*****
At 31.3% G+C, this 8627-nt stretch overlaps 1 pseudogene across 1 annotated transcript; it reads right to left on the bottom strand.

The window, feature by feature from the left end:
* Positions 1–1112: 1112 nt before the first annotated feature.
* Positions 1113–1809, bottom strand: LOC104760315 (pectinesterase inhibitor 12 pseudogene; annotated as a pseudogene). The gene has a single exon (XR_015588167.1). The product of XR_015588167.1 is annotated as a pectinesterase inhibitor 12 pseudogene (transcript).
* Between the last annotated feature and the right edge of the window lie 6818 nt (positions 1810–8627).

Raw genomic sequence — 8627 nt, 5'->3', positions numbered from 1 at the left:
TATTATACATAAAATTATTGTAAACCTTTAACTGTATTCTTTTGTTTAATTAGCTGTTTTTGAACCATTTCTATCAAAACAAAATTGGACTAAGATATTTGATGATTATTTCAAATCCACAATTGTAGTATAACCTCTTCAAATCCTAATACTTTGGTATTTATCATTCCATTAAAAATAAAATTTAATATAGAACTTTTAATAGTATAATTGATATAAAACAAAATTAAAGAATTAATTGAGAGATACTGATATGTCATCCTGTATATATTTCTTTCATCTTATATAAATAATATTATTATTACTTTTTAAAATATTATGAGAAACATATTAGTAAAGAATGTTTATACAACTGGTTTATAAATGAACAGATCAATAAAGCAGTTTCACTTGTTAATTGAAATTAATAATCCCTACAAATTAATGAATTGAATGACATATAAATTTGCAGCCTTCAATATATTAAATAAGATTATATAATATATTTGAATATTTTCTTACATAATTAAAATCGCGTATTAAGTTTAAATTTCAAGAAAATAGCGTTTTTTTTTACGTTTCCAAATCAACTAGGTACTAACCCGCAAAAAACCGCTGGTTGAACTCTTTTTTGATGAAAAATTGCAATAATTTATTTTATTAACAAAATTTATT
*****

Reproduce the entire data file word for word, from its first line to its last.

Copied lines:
At 31.3% G+C, this 8627-nt stretch overlaps 1 pseudogene across 1 annotated transcript; it reads right to left on the bottom strand.

The window, feature by feature from the left end:
* Positions 1–1112: 1112 nt before the first annotated feature.
* Positions 1113–1809, bottom strand: LOC104760315 (pectinesterase inhibitor 12 pseudogene; annotated as a pseudogene). The gene has a single exon (XR_015588167.1). The product of XR_015588167.1 is annotated as a pectinesterase inhibitor 12 pseudogene (transcript).
* Between the last annotated feature and the right edge of the window lie 6818 nt (positions 1810–8627).

Raw genomic sequence — 8627 nt, 5'->3', positions numbered from 1 at the left:
TATTATACATAAAATTATTGTAAACCTTTAACTGTATTCTTTTGTTTAATTAGCTGTTTTTGAACCATTTCTATCAAAACAAAATTGGACTAAGATATTTGATGATTATTTCAAATCCACAATTGTAGTATAACCTCTTCAAATCCTAATACTTTGGTATTTATCATTCCATTAAAAATAAAATTTAATATAGAACTTTTAATAGTATAATTGATATAAAACAAAATTAAAGAATTAATTGAGAGATACTGATATGTCATCCTGTATATATTTCTTTCATCTTATATAAATAATATTATTATTACTTTTTAAAATATTATGAGAAACATATTAGTAAAGAATGTTTATACAACTGGTTTATAAATGAACAGATCAATAAAGCAGTTTCACTTGTTAATTGAAATTAATAATCCCTACAAATTAATGAATTGAATGACATATAAATTTGCAGCCTTCAATATATTAAATAAGATTATATAATATATTTGAATATTTTCTTACATAATTAAAATCGCGTATTAAGTTTAAATTTCAAGAAAATAGCGTTTTTTTTTACGTTTCCAAATCAACTAGGTACTAACCCGCAAAAAACCGCTGGTTGAACTCTTTTTTGATGAAAAATTGCAATAATTTATTTTATTAACAAAATTTATT